While both Design Thinking and User-centred Design are about putting yourself in the shoes of the end-user, the primary difference between the two is that Design Thinking is a method to develop solutions to solve the end-users’ problem, which are not solely user-interface related, as with User-centred Design. Design Thinking relies heavily on innovation and ideation to create solutions, and can be applied to service, policy or process design, or to come up with a new product idea.
Design Thinking utilizes an iterative five-step process, that can be applied to all industries and organizations to reinforce innovation, solve problems, strengthen leadership and boost creativity, while helping users better understand their end-clients’ needs and provide the best possible services and solutions for their end-clients. The five step Design Thinking process includes:
- Empathize phase – personifying end-users to understand their challenges and needs
- Define phase – pinpointing the end-user challenges that need to be solved
- Ideate phase – selecting solutions to prototype with end-users
- Prototype phase – prototyping solutions; initially low fidelity, but increasing fidelity through iterations
- Test phase – testing solution prototypes with end-users
* Continue to iterate between ideate/prototype and test until you have a satisfactory solution to defined challenge(s).
Also placing emphasis on the end-user, User-centred Design is specifically applied to digital processes and interfaces. Part of the ISO92400 regulation, User-centred Design is a term developed by the software industry as a practice for developers who care about the user of their digital tool. The process centres around enhancing user satisfaction with a product by improving the usability, accessibility, and pleasure provided in the interaction with the product.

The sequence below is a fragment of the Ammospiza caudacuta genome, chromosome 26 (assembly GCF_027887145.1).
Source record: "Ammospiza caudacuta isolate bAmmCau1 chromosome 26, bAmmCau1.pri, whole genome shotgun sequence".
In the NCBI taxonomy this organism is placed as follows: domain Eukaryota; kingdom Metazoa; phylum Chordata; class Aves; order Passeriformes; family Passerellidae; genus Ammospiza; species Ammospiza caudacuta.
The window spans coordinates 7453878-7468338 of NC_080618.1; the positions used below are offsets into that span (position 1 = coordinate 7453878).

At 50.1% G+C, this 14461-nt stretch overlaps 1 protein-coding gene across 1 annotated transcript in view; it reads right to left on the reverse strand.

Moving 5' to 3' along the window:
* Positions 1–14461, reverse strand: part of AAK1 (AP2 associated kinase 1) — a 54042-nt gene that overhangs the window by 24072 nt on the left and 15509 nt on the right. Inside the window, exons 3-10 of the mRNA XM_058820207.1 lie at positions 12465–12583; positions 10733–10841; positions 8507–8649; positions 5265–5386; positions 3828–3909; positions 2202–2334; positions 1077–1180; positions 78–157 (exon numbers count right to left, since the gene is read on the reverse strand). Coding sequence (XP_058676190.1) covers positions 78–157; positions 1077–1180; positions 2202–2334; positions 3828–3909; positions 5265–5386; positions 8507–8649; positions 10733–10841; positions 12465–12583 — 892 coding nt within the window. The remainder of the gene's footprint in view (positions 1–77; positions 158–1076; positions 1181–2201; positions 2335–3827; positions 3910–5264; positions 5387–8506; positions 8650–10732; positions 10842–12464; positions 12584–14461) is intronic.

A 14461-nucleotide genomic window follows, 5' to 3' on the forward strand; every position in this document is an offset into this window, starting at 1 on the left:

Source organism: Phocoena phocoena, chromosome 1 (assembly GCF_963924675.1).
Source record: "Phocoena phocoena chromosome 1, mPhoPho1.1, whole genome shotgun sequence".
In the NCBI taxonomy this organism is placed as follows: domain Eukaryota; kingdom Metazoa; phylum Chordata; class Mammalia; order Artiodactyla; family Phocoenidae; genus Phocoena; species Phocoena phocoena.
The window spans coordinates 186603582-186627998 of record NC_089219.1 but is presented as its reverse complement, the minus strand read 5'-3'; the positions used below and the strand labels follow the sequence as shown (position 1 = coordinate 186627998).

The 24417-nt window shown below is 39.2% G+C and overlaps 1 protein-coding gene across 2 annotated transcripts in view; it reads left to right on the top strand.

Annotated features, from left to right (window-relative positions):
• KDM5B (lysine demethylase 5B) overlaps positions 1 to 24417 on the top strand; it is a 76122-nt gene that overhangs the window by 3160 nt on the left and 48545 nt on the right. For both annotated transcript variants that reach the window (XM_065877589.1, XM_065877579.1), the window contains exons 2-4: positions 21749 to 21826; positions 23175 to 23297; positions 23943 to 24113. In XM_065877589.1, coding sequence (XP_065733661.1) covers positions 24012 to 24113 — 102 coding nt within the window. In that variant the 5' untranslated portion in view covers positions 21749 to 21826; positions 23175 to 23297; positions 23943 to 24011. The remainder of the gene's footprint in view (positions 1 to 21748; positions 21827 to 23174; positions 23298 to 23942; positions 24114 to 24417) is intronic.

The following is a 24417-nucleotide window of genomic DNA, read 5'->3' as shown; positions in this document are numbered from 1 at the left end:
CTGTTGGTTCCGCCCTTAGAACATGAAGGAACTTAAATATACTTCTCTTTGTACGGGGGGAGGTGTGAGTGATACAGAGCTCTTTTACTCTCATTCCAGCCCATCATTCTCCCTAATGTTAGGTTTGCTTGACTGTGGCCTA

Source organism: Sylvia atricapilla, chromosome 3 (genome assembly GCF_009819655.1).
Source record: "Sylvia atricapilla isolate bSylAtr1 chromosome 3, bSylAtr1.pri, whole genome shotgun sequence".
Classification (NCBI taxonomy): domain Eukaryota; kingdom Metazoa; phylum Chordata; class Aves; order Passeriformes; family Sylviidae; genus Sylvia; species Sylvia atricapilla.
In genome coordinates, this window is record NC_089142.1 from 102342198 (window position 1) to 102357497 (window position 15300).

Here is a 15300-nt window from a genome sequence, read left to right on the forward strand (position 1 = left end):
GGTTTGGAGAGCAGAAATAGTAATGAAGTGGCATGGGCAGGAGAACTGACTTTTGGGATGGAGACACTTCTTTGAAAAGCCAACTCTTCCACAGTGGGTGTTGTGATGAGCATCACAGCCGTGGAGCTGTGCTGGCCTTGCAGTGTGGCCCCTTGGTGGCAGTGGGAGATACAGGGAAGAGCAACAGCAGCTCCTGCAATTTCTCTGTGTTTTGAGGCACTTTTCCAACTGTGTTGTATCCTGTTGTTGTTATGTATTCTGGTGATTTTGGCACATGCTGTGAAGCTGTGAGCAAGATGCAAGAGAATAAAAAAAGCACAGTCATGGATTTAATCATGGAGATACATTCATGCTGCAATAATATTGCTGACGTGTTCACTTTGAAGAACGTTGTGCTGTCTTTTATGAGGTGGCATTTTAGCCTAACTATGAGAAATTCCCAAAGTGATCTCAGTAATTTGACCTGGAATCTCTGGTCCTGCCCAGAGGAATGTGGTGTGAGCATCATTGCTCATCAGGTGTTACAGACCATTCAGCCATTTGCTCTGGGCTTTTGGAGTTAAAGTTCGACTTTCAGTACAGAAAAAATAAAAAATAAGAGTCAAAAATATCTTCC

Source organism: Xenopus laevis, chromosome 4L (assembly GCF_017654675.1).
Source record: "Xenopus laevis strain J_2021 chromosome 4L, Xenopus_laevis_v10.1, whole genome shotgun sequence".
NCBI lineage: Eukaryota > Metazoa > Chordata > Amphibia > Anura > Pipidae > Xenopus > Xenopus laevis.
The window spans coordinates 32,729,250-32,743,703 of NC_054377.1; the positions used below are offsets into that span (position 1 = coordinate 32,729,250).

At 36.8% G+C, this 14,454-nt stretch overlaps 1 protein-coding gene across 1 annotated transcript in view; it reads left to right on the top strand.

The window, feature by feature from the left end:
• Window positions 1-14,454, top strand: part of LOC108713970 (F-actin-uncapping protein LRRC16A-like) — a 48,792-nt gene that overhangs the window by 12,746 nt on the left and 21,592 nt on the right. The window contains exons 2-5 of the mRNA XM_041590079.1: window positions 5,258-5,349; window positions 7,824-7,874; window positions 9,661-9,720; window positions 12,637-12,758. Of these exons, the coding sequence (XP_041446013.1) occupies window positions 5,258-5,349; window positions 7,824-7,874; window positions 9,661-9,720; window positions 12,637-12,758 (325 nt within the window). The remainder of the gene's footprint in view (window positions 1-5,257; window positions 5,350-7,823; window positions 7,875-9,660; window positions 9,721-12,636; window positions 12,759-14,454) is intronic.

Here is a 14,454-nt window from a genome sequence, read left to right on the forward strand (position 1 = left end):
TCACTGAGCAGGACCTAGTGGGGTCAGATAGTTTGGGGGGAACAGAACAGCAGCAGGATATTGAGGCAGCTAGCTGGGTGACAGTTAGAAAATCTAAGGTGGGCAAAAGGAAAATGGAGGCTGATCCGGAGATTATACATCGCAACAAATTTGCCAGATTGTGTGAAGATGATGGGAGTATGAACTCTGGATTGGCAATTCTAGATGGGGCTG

User-centred design asks designers to employ a mixture of investigative (e.g., surveys and interviews) and generative (e.g., brainstorming) methods and tools to develop an understanding of user needs. The UCD process doesn’t prescribe specific methods or tools to use, however, as with Design Thinking, UCD does provide concrete steps for application. The five-step UCD process includes:
- Research phase – typically contextual enquiry, or interviews
- Concept phase – ideating concept prototypes to design and test
- Design phase – initially medium fidelity, but increasing fidelity through iterations
- Develop phase – building the de-risked design
- Test phase – utilizing the developed product
* Continue to iterate between design/test and build until you have a satisfactory product.
At a high-level it is easy to conclude these terms are very similar; both frameworks aim at insuring the users’ needs are at the centre of the tool created. However, upon closer inspection, the concept of Design Thinking is broader, with more applications than that of User-centred Design. The former focuses on innovation and ideation, and is about finding user-focused solutions to develop products, policies and services to meet user-needs, whereas the latter applies to the creation of user-focused digital interfaces.
With technology become easily accessible, user experience is becoming the differentiator in products and services. Design Thinking is the creative problem-solving process which a designer follows in the mind as well as in action in different phases to come up with a usable, elegant solution that really solves the problem.
It can be applied to solving real-world wicked issues like huge lines in front of ATM, Climate Control, etc or even as an approach to come with a digital product for a startup or in a corporate environment.